There is also concern amongst employment lawyers that the Employment Tribunals will be asked to assess share value some time after the event to determine jurisdiction in subsequent disputes about employee status. Without very clear guidance, such as the guidance issued by the British Venture Capital Association (BCVA) in connection with employment-related securities, valuation is likely to be a minefield and could lead to expensive litigation and disputes at the end of the relationship, and, if outside the Employment Tribunal, consequent legal and expert costs for the parties, which many smaller enterprises will not be able to afford.
The government initially proposed to issue an explanatory document for employees and guidance on share valuation and forfeiture. Any such guidance would not have binding effect however, and, in response to the concerns expressed in consultation, the Act includes the power to introduce secondary legislation to regulate the terms on which the employing company can buy back the shares, including the ability to set a minimum value for the buy-back of the shares. Whether this will be implemented remains to be seen, but Michael Fallon MP gave a strong indication that it will be used only as a last resort, saying at the Commons debate on the third reading of the Act and again at its final reading that: “The power will be used only if it is needed to safeguard employee shareholders in the unlikely event that employers behave unscrupulously.” Pending the promised guidance we can only speculate as to what the best practice will be deemed to be, but it is extremely likely that in the absence of binding legislation this will be an area ripe for litigation if the proposal is taken up.
6. Redeeming Features? It is the case that employee shareholder status has not been welcomed with open arms, but the government has been intent on rushing the legislation through: Originally proposed last October, the plan was for employee shareholder status to be available from 6 April 2013. This has slipped to 1 September 2013, but the Act has been approved within six months. This is not long for legislation to be fully debated and developed, hence the current gap with regard to valuation. In addition, the last-minute addition of the requirement that employee shareholders obtain legal advice for the status to be binding with no real debate as to how this will be funded and the requirements of a binding agreement (for example, what would be the “reasonable cost” of the requisite advice, and what will the advice need to cover — just the rights given up or broader advice on the tax treatment of and rights attaching to the shares?) will leave some uncertainty for employers wishing to offer the new status this autumn.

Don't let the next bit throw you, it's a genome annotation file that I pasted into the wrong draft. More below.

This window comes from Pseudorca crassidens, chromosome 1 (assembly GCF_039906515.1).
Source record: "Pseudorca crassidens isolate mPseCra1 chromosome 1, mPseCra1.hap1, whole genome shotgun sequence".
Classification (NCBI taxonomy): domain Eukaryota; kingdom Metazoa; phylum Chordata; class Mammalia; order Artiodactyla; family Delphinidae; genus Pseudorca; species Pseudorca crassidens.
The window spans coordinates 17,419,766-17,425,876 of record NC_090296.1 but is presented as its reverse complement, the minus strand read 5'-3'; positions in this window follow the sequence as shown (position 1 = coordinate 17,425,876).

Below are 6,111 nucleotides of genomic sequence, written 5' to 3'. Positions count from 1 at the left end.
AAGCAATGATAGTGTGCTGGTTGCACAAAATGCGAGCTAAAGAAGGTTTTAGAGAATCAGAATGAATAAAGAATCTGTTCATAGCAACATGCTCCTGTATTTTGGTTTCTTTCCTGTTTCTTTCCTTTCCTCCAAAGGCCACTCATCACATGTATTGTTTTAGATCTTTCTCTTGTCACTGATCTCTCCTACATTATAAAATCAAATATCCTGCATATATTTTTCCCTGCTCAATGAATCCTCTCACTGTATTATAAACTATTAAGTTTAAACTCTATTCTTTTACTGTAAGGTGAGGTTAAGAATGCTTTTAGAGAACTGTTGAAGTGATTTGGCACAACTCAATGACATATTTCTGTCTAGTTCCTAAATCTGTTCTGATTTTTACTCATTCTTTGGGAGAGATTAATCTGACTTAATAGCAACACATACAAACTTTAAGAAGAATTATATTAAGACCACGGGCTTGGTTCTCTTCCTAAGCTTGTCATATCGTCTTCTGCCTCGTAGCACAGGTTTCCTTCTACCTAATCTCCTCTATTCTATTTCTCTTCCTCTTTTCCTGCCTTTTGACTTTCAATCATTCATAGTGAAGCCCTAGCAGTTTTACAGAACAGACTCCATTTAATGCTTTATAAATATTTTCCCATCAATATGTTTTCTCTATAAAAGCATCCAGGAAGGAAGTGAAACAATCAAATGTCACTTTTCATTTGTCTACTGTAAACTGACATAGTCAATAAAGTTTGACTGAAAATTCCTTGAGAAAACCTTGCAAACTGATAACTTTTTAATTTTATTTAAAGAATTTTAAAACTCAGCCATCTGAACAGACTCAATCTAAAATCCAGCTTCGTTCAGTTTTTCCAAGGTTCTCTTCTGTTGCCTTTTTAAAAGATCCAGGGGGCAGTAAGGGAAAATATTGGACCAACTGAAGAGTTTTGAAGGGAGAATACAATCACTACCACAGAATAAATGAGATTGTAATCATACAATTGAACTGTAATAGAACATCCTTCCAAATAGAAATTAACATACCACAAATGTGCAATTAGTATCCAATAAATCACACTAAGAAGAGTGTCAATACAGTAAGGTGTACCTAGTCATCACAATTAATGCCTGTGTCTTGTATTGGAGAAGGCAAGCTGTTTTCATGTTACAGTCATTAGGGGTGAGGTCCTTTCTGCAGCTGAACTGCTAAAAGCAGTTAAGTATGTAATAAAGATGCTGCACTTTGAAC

However, for businesses used to offering equity incentives and keen to offer a competitive edge and seeking greater flexibility in how to structure their workforce, the proposal offers a CGT-efficient way of executive reward. Given the cap on unfair dismissal compensation, and the need for qualifying service to claim that a dismissal is unfair, executive severance is more about the contract (and prenegotiated notice terms) than statutory rights, in any event: What effectively amounts to a performance-related, share-based top-up on termination of employment with tax benefits might be attractive to both executive employees and their employers.
There is another angle to consider. Under the Alternative Investment Fund Managers Directive, due to come into effect shortly, there is a strong (and growing) incentive to structure remuneration based on equity in the employer (or the fund, although that is subject to ongoing debate). Likewise, under the Capital Requirements Directive IV and its application to the financial sector, there is a growing concern that cash bonuses will soon be significantly limited. Accordingly, in many ways the employee shares concept is “swimming with the tide” from a regulatory perspective and may make the grant of such shares for regulatory reasons more palatable to both employer and employee (HMRC is already engaged with the Financial Conduct Authority and the Treasury to understand the tax impact of these regulatory changes and how any resulting tax harshness could be mitigated).
Finally, for corporate members of LLPs that are currently engaged in incentivisation programmes based around capital retention in the corporate member pending future performance by staff, the prospect arises of using the grant of employee shares by the corporate member to reflect accrued and taxed profits in the corporate member from time to time.
So, in conclusion, whilst inevitably the legislation has significant wrinkles given the speed of its introduction, its use by a collaborative employer and employee to deliver a tax-efficient compensation framework, as well as a more flexible workforce, may well be something to look forward to and may disappoint its many critics over time.
1 The exemption should apply to a transaction in which exempt employee shares are disposed of in consideration of the receipt of other shares.